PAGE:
This Saturday, Real Madrid will face Real Sociedad as part of LaLiga Date 27. Some might call it the “Derby of the Royals”. Except it isn’t, of course: the Royal Society is based 200 miles north of the Spanish capital in the Basque Country, near the French border. However, this seems to be a good time to ask: Why are there so many clubs in Spanish football with the name “Real”?
It’s not just about Real Madrid Club de Fútbol, 13 times European champion. A team that is often simply called “El Madrid” in Spain, while its backyard rival Atletico Madrid is “El Atlético”, and Real Sociedad de Fútbol is informally known as “La Real”. There are four other clubs with the word “Real” in their name that are playing in the current First Division season: Real Betis Balompié, Real Club Celta de Vigo, Real Club Deportivo Espanyol and Real Club Deportivo Mallorca.
In the Second Division, we find Real Valladolid, Real Oviedo, Real Zaragoza and Real Club Sporting de Gijón. Further down the pyramid we can see historical names such as Real Club Deportivo La Coruña and Real Racing Club de Santander in the third category, currently called Primera RFEF. Where do these clubs with the name “Royal” come from? How did they get their degrees? And can any club be “Royal” if they want to?
“La Real” is a good place to start. La Real Sociedad (eighth in the historical ranking of LaLiga, two-time champions in the early 1980s and more recently lifted the Copa del Rey in 2020) are based in the beautiful beach town of San Sebastián, where they are also known as the “Txuri-urdin” (“blue and white”) in the Basque language. By mere coincidence, a sponsorship contract with an insurance company changed the name of its Anoeta stadium, currently called Reale Arena.
“The club was officially founded on September 7, 1909,” Iñaki Mendoza, official historian of Real Sociedad, told ESPN. “Back then, it was called ‘Sociedad de Football’. The directors asked King Alfonso XIII to confer the title of ‘Royal'” on it.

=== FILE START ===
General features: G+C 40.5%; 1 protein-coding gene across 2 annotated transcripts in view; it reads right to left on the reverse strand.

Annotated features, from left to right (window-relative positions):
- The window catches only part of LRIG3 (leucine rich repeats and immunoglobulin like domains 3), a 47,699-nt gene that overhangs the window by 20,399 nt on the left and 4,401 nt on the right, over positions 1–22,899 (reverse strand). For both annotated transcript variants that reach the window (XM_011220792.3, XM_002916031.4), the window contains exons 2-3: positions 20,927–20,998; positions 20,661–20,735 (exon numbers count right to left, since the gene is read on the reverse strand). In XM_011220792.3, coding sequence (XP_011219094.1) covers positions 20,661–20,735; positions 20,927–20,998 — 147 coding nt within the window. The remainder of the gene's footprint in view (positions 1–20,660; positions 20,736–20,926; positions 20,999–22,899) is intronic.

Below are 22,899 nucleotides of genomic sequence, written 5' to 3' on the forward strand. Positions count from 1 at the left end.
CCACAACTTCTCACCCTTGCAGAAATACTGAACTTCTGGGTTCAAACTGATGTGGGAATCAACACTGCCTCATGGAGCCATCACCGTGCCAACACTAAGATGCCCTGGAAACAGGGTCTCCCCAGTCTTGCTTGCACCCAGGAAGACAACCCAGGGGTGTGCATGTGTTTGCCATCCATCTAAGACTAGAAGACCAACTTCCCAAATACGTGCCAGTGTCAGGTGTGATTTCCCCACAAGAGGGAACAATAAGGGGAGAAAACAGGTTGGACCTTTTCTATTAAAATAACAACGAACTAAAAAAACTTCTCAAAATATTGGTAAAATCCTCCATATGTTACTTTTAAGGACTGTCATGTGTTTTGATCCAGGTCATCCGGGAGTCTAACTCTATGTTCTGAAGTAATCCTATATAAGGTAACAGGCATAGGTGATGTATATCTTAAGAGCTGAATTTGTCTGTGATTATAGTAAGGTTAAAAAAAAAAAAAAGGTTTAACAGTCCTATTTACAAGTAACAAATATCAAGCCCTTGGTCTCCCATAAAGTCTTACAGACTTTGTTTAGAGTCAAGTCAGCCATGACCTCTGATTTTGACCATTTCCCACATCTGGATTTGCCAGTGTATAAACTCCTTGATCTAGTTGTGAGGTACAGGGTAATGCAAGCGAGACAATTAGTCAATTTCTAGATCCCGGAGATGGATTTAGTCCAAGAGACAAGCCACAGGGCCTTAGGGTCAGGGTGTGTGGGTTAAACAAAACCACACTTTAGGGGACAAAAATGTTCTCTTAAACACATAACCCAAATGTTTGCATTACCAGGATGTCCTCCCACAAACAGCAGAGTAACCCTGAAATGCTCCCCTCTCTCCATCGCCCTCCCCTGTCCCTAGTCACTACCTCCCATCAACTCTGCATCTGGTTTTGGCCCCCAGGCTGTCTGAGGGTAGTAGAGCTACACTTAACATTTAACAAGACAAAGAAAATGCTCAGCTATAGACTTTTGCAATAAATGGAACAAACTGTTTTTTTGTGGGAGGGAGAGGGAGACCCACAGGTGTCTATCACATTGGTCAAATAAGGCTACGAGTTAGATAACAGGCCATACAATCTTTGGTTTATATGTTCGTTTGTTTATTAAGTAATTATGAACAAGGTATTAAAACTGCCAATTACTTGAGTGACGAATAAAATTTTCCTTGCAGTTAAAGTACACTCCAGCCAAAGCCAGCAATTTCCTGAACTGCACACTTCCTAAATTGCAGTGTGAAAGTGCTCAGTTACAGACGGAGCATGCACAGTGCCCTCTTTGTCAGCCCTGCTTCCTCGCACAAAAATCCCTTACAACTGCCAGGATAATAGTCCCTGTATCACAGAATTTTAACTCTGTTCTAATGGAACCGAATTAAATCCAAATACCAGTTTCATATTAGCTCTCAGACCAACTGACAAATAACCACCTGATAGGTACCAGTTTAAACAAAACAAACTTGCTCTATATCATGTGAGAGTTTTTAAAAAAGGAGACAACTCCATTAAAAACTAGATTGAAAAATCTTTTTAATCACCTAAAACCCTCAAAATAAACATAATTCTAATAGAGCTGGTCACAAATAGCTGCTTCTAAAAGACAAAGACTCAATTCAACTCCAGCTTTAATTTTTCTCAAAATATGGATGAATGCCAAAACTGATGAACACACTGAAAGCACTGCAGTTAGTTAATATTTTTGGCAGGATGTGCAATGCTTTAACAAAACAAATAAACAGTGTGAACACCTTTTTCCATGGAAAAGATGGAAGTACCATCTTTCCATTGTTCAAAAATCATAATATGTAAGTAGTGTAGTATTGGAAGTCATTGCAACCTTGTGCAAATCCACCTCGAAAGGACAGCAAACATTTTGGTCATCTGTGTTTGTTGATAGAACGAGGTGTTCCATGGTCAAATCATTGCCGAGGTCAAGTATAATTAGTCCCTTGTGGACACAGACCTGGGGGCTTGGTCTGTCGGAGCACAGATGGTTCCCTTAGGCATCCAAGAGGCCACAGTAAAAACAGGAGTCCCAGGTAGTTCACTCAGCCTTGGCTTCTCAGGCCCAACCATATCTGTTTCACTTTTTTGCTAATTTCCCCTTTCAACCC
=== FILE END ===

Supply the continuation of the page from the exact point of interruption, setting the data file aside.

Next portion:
“It was a matter of prestige. I imagine they asked for it because the royal family used to spend the summer here in San Sebastian.”
Alfonso XIII, who ruled Spain from his birth in 1886 until the declaration of the Second Republic in his country in 1931 that forced him into exile, had great intentions of linking the monarchy to soccer to take advantage of the growing popularity of that sporting discipline.
“By February 1910, we were given the title of ‘Royal,'” Mendoza said. “Later, Real Madrid received theirs, as did Espanyol. We were one of the first. It happened very quickly, in just six months.”
The first club to receive the title of “Royal” was Deportivo La Coruña in 1909. Real Sociedad received its royal decree (pictured) a year later. Espanyol joined them in 1912, Celta de Vigo and Real Betis in 1914 and Real Madrid in 1920. With so many clubs recognized by the crown, the Royal Spanish Football Federation (RFEF) was not going to be far behind.
“The RFEF was founded in 1913 and the King conferred the title of ‘Royal’ on it the same year,” said Pablo García Cuervo, director of communications for the Federation. “By then, several clubs had already received the title. The clubs gave the monarch the status of honorary member and in gratitude, the Royal House gave them the title of ‘Royal'”.